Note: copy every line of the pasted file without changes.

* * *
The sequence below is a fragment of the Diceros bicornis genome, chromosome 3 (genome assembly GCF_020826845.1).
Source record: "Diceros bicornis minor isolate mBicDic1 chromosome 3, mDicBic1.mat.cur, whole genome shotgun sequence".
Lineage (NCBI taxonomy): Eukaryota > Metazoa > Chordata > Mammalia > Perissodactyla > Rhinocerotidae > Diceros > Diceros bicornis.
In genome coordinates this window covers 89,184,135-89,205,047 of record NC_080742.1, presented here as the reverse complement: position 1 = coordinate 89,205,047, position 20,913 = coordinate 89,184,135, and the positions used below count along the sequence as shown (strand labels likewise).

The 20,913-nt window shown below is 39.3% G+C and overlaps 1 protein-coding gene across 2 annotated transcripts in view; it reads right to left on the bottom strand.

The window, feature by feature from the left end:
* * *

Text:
The sequence below is a fragment of the Diceros bicornis genome, chromosome 3 (genome assembly GCF_020826845.1).
Source record: "Diceros bicornis minor isolate mBicDic1 chromosome 3, mDicBic1.mat.cur, whole genome shotgun sequence".
Lineage (NCBI taxonomy): Eukaryota > Metazoa > Chordata > Mammalia > Perissodactyla > Rhinocerotidae > Diceros > Diceros bicornis.
In genome coordinates this window covers 89,184,135-89,205,047 of record NC_080742.1, presented here as the reverse complement: position 1 = coordinate 89,205,047, position 20,913 = coordinate 89,184,135, and the positions used below count along the sequence as shown (strand labels likewise).

The 20,913-nt window shown below is 39.3% G+C and overlaps 1 protein-coding gene across 2 annotated transcripts in view; it reads right to left on the bottom strand.

The window, feature by feature from the left end: